The Morrison County Historical Society (MCHS) is preparing to enter the next phase of its shoreline stabilization project.
Members of the MCHS Board of Directors and Executive Director Mike Worcester met with contractors and engineers on the project on October 6 to review the design and development phase of the project. Using this information, he can begin to move forward in the decision-making process for the final plan.
In May, MCHS received $140,000 from Morrison County and $70,000 from the City of Little Falls under the American Recovery Plan Act (ARPA) to pay for the design and development phase. At that time, the estimated cost of the Mississippi River Bank Stabilization Project near the Charles A. Weyerhaeuser Memorial Museum was $597,000.
The project is necessary because two major rain events – one in 2015 and another in 2020 – have caused severe erosion of the riverbank. Currently, the museum sits about 20 feet from the edge of a straight drop, and further erosion could cause the museum to fall into the river.
Roger Clay, principal engineer and customer service manager for Ulteig, the project’s main contractor, said work completed in early July had yielded a “very detailed” topography of the side slope from the south bank of the building to the past where failure ends in the north. of the work.
“That topography is what we needed to do the analysis and design,” Clay said.
Using this topography, Ulteig and Braun Intertec, the engineering company contracted for the project, were able to create a contour map that identified four areas of bank failure. Two of them were actually about 20 years old.
He said ground soundings of approximately 50 feet were taken in three areas: one near the south corner of the building, one near the southeast corner of the driveway/parking lot, and one near the end north of the driveway. Soil samples taken during this process showed that there was “dense to very dense” soil on the bank.
Soil density also helps determine what types of projects can be done. Bryan Ripp, senior geotechnical investigator at Braun, added that there was no bedrock encountered.
“Is it an advantage to rebuild?” asked MCHS board member Camille Warzecha.
“Yeah,” Ripp said. “For the bearing, absolutely. It is an excellent soil for laying foundations etc. From a bearing capacity point of view, very good. From a slope stability point of view, very good. Looking at the alternatives, we pretty much have to look for something that can rest on the ground to provide slope stability. »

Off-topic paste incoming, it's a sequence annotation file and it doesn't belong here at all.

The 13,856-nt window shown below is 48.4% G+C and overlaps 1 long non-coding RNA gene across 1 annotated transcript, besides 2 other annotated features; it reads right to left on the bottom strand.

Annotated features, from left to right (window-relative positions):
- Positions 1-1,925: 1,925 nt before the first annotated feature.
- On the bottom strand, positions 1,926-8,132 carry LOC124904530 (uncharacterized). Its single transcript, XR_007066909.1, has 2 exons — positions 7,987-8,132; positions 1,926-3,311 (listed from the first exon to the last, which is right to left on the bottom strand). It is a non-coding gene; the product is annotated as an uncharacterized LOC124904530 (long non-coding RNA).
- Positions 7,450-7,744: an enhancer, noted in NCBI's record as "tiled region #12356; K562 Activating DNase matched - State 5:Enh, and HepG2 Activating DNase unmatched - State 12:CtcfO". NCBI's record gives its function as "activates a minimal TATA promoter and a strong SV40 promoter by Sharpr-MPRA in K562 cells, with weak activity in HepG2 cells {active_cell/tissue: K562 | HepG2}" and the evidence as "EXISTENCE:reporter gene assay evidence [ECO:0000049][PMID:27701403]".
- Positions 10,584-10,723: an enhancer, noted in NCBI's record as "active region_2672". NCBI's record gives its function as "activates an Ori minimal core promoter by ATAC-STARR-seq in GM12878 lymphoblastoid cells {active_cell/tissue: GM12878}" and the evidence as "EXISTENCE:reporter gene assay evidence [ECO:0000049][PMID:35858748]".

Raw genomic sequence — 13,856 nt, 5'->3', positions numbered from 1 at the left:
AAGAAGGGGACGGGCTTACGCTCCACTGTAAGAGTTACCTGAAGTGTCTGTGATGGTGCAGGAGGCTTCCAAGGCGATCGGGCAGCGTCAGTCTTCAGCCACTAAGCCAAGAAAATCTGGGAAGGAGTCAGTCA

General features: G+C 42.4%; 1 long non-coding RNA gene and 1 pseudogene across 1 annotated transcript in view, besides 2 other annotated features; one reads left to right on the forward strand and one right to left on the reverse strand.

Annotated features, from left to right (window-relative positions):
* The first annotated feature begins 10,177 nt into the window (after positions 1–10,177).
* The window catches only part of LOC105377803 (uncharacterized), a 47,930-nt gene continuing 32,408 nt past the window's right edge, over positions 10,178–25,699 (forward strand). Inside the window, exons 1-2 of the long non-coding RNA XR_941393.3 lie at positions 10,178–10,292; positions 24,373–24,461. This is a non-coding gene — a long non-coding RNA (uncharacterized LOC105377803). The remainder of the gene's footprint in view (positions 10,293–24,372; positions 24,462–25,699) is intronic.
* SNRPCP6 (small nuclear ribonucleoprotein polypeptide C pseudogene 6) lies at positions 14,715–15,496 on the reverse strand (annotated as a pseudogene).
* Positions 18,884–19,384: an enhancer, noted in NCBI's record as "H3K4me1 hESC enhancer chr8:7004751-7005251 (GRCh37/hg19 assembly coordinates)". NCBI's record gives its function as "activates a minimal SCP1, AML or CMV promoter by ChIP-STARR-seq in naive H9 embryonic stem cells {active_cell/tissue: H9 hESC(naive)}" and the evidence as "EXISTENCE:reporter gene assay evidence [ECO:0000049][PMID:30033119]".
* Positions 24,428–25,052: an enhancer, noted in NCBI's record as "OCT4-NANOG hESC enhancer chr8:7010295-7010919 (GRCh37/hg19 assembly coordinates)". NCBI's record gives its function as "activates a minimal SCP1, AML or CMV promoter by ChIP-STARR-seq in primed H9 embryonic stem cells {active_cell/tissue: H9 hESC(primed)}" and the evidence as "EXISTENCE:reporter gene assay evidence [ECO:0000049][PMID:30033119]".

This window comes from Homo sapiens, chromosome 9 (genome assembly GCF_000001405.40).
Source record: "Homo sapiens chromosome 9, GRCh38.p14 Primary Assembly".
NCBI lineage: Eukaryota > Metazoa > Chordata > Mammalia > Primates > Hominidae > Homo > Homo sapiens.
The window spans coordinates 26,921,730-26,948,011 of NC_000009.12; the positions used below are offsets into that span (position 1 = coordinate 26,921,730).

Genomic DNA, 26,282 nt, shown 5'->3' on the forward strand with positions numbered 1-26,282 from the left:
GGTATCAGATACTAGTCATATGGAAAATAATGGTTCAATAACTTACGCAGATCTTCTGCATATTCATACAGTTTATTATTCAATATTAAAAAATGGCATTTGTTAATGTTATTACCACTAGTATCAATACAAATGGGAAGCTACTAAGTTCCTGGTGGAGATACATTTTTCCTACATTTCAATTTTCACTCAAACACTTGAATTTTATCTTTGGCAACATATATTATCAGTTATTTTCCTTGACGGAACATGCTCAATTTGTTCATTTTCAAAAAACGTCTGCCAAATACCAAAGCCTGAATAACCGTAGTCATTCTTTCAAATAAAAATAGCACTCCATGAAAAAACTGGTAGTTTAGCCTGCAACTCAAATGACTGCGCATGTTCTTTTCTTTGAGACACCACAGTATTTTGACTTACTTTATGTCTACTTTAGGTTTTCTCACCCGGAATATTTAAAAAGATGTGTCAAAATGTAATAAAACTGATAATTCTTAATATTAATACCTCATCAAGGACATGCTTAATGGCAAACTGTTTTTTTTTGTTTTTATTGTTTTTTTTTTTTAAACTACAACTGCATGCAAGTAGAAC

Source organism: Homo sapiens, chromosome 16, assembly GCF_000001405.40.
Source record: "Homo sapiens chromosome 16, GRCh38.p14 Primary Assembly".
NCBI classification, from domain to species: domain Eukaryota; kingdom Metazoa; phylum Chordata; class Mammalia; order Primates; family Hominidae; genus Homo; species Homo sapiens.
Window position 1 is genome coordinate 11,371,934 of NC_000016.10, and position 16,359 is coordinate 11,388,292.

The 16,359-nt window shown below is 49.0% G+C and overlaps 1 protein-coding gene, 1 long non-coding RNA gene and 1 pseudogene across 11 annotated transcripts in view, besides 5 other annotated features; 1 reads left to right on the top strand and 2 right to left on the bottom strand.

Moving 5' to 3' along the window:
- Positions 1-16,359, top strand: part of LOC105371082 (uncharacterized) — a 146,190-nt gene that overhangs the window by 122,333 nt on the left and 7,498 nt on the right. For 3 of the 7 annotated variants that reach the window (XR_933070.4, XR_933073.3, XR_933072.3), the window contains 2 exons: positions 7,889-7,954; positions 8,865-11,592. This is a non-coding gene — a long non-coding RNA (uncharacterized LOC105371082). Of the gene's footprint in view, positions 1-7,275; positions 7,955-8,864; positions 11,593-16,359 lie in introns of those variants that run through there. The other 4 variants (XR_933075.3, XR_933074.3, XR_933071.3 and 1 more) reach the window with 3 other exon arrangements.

Thus, the recommended design was created in two sections.
The first covers about 120 feet from 15 feet south of the building to 15 feet north of the building. Due to the side restrictions, Ripp said there will have to be a retaining wall included in the plans. He recommended making a gravity wall, which would have a vertical face of approximately 12.67 feet facing the river.
At the back of the individual 16-24 inch blocks, soil will be placed inside and on top of the blocks.
“It acts as a buttress to hold the blocks in place,” Ripp said. “There’s no grid that provides, like, an anchor. It’s just the weight of the ground resting on it.
The top of the excavation will be approximately two feet from the foundation of the building at the point where it is closest to the slope. The wall would rest on a five-foot foundation filled with a lean concrete that would extend below the predicted frost line
In the other section, near the museum parking lot, Ripp said there was room to level the slope rather than put up a wall, which would cost a lot less. One thing the MCHS board will have to decide, however, is how steep a slope they want to put in that area.
A 2:1 slope – two horizontal feet for every one foot vertical drop – has a high safety factor at 1.7. In this case, the top of the slope would butt up against the parking lot, maybe even a little into it. A slope of 1.5:1 would only have a safety factor of 1.3.
“We wouldn’t consider that acceptable for the building, for critical infrastructure like that,” Ripp said. “However, if the board is comfortable with taking additional risks and some minor slippage that might occur, we might go for the 1.5:1 outside of the construction zone. 1 .5 is as steep as possible.